Posted by: berttheclock on April 3, 2011 at 10:16 AM | PERMALINK

All of this reminds me of Shakespeare:

Deny thy Mother.
Deny thy Father.
Deny thy support of gays.
Deny thy support for choice.
Deny thy Health Care Program.

Deny thou art anything but a knuckledragging, racist, xenophobic, sexist ignorant MFer.

Lest thou lose out to someone who is more of a knuckledragging, racist, xenophobic, sexist ignorant MFer.

'To be, or not to be' a knuckledragging, racist, xenophobic, sexist ignorant MFing asshole?

TO BE!!!

Posted by: c u n d gulag on April 3, 2011 at 10:21 AM | PERMALINK

When you have a political party's heart beating pure partisan rancor , you may also have the dog whistling code , for members only . The hated e pluribus unum will for all partisan code talkers drift into a more and more distant memory . The greater the distance , the greater the deniability . Bothersome details all the way to , down and up are what rhymes with funny , and before is after .
Not for nothing does a less understandable concept of dividing with all types of separation become a coveted possession in the key attribute desired by the code talker universe . The ability to time travel , bringing the power turn on a dime with no regrets . Being for it and against it is a boring matter of convenience for the time traveling casuist .
Only a subtle matter of , "Because I said so" to bring the dog whistling code contortionists into the right stripe . Ain't it wonderful , if coordinated hate were a recognizable Olympian skill our candy striper's of coordinated gobbledygook , could dog whistle gold from hate .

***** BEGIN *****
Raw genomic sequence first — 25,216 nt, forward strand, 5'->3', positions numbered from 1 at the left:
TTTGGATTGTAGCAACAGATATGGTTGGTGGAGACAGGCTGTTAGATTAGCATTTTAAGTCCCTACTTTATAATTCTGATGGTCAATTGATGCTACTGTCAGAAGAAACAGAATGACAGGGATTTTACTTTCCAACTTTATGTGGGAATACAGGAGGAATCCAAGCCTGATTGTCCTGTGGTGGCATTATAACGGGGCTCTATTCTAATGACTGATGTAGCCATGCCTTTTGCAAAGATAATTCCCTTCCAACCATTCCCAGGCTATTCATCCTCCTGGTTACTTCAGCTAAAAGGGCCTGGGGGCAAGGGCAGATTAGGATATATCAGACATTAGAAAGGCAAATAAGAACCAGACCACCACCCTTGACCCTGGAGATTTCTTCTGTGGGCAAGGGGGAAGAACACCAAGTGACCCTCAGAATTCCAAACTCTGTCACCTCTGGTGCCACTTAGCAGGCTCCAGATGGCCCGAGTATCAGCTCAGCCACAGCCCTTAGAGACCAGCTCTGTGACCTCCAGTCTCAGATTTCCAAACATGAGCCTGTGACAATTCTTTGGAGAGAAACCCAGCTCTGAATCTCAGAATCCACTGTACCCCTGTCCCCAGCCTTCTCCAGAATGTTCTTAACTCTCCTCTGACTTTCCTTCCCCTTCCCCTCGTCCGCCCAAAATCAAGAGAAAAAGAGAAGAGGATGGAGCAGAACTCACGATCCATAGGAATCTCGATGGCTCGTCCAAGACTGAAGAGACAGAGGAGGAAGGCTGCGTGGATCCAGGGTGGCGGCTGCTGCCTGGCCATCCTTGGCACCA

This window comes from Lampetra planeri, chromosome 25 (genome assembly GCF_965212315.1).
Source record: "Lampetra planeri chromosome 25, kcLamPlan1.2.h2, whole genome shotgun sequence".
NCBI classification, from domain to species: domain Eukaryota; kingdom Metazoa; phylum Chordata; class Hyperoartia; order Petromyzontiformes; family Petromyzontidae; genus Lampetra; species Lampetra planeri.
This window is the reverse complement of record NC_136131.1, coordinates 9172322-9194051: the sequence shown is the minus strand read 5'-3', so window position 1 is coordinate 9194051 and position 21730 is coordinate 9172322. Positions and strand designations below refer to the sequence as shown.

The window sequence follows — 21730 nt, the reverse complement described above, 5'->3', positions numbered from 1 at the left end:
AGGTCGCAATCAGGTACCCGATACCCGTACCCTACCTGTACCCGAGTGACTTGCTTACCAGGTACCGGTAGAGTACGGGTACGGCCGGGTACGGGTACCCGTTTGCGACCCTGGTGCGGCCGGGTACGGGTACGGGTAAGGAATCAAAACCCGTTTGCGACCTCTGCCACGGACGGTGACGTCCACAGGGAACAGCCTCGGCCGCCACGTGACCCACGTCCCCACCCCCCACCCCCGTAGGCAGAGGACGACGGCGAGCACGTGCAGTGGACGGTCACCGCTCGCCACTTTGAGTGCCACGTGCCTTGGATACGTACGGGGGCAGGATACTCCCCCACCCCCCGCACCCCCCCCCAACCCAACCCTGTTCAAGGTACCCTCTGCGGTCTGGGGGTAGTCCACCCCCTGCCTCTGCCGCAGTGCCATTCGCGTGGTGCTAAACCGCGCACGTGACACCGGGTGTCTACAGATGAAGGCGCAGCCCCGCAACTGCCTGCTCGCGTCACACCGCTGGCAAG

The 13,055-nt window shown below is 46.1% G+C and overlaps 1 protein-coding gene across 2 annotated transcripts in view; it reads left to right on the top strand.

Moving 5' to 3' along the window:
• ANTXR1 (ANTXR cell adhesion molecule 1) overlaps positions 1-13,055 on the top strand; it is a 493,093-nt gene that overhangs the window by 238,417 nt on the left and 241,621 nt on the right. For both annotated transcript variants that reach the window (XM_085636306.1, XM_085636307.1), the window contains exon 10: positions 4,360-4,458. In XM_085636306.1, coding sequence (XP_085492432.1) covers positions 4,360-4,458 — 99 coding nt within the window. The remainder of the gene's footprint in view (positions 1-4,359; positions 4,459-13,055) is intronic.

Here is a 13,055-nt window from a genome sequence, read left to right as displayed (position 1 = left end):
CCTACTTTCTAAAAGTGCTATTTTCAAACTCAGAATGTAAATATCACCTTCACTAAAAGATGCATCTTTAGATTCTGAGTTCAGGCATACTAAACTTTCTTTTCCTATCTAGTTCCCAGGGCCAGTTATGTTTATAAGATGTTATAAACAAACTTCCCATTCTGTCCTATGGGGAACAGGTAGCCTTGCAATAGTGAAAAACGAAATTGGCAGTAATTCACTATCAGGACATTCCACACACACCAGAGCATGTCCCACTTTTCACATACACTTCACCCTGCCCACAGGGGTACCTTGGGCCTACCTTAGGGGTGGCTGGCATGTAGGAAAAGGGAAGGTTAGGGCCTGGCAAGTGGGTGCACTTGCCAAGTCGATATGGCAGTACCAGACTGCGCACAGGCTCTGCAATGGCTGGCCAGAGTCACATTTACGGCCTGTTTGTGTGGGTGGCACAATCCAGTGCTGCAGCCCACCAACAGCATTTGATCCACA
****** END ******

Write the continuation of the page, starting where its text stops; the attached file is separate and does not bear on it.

Posted by: FRP on April 3, 2011 at 10:42 AM | PERMALINK

A lot of Republicans view Romney as the only possible candidate that can beat Obama. I think that will go along way to helping them embrace Romney's argument, no matter how paper thin it is.

Posted by: lbern on April 3, 2011 at 10:48 AM | PERMALINK

So Romney did not mention that the President has said that any state that could do a better plan, was free to do so!

Posted by: j on April 3, 2011 at 10:49 AM | PERMALINK

If nothing else, this provides for an interesting test of a theory of mine, which is that the current crop of Publicans / teahadists are more than just our culture's approximate analog of the Islamic world's Taliban / Islamist types; they are literally the same cultural cancer.
Among the Islamists, it seems typical (tho' u can never be sure, since it's our mass media conveying this impression; clearly it's more than just a theoretic possibility that this is a completely bogus construct) to hear them, within the same breath, first deny that Al-Qaeda / Osama bin Laden was behind the atrocities of 9/11 -- that it was entirely a false-flag operation of the Mossad, backed by (or implemented by) the CIA -- and then take great pride and delight in the damage done the arrogant crusading West in that blow struck for Islamic empowerment...